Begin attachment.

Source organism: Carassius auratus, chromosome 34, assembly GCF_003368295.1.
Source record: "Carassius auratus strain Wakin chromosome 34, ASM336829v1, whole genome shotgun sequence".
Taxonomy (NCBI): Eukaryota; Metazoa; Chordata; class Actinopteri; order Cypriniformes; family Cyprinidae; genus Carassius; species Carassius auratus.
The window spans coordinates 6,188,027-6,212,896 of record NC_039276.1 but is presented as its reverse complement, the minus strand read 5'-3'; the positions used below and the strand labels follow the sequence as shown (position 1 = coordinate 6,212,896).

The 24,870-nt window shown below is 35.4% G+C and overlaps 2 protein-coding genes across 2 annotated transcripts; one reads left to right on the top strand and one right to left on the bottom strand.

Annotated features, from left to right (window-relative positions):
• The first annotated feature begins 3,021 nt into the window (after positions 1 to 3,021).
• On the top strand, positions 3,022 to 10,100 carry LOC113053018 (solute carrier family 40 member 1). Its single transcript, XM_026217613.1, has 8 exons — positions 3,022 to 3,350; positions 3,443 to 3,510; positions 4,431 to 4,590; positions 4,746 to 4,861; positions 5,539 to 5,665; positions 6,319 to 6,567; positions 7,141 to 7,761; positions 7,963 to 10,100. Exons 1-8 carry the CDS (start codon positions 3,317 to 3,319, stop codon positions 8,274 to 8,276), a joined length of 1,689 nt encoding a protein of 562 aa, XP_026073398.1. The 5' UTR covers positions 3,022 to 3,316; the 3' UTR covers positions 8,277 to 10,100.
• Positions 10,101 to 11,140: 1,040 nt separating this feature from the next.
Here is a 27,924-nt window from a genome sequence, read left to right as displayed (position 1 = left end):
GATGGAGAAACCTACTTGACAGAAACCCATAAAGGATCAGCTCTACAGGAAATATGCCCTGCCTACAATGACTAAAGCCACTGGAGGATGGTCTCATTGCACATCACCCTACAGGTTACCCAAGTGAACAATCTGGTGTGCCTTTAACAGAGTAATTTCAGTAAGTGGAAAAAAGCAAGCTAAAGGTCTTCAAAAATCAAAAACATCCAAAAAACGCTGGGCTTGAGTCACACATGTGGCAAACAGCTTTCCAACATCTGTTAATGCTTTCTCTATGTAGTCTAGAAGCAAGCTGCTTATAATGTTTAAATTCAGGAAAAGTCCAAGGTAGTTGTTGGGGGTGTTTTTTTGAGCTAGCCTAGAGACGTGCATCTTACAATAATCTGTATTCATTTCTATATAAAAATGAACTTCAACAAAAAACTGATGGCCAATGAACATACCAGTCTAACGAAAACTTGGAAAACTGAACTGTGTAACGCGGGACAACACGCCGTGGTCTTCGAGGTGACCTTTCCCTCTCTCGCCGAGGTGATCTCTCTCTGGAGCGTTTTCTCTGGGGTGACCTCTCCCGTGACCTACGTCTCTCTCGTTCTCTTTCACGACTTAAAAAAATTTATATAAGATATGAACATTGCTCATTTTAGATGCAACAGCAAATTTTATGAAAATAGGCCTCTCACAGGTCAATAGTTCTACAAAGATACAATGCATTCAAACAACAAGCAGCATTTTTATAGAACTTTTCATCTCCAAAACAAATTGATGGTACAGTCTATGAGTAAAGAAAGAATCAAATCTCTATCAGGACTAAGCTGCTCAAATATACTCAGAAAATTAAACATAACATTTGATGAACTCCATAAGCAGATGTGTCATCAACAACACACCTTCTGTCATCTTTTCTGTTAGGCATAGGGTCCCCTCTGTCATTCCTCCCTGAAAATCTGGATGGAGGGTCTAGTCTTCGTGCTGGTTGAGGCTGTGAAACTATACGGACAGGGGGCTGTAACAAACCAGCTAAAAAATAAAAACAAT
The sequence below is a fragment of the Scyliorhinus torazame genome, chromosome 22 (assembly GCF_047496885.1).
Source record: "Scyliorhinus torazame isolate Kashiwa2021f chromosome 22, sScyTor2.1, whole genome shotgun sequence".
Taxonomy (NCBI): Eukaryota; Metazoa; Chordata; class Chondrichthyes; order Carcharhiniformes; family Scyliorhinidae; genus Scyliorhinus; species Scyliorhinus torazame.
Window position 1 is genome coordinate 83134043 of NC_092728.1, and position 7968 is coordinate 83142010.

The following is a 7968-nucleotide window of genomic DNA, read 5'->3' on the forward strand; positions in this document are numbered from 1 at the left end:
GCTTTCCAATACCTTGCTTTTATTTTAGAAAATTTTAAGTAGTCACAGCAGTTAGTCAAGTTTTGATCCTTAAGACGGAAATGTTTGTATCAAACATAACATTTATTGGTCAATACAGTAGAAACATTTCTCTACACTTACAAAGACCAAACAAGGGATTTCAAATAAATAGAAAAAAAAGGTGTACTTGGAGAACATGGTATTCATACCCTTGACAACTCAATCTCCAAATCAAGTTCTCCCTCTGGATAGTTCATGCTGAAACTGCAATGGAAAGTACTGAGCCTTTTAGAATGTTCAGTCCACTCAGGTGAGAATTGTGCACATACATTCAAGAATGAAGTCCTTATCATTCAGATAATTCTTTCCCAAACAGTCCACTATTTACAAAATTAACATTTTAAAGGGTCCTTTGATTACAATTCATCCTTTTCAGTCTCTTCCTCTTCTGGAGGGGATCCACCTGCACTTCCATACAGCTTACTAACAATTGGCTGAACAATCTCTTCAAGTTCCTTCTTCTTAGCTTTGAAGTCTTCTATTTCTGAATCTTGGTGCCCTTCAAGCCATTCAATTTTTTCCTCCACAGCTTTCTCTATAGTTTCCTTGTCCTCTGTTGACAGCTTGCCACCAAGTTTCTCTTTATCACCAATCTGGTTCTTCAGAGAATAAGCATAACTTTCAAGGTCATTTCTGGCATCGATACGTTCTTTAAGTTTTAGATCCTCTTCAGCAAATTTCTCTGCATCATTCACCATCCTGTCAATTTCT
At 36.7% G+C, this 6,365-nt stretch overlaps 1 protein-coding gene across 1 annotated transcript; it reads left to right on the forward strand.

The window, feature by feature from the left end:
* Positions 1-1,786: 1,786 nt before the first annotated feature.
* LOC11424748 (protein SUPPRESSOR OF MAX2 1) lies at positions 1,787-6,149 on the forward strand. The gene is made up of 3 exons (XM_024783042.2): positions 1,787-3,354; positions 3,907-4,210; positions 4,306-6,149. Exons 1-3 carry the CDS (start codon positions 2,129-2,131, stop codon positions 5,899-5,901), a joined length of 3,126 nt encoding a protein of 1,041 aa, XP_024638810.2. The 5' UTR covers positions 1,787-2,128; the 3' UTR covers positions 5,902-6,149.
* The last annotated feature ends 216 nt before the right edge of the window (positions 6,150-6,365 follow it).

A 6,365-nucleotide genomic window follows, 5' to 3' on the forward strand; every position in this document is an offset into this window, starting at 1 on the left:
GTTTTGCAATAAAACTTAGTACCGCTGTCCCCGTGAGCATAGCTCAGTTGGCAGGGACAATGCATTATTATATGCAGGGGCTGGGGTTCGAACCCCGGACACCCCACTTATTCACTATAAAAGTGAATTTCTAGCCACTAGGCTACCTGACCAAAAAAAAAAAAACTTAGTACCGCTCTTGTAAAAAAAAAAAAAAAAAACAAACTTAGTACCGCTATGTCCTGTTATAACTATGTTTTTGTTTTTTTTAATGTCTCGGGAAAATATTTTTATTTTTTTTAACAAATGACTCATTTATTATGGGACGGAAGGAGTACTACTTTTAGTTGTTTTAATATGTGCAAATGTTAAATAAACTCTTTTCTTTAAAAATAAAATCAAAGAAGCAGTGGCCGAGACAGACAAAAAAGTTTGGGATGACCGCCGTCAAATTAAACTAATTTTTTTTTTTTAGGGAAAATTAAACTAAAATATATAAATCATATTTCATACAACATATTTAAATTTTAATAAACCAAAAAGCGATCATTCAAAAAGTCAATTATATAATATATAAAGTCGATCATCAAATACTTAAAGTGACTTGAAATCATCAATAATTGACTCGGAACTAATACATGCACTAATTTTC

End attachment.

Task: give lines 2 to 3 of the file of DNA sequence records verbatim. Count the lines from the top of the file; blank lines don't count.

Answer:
Source record: "Carassius auratus strain Wakin chromosome 34, ASM336829v1, whole genome shotgun sequence".
Taxonomy (NCBI): Eukaryota; Metazoa; Chordata; class Actinopteri; order Cypriniformes; family Cyprinidae; genus Carassius; species Carassius auratus.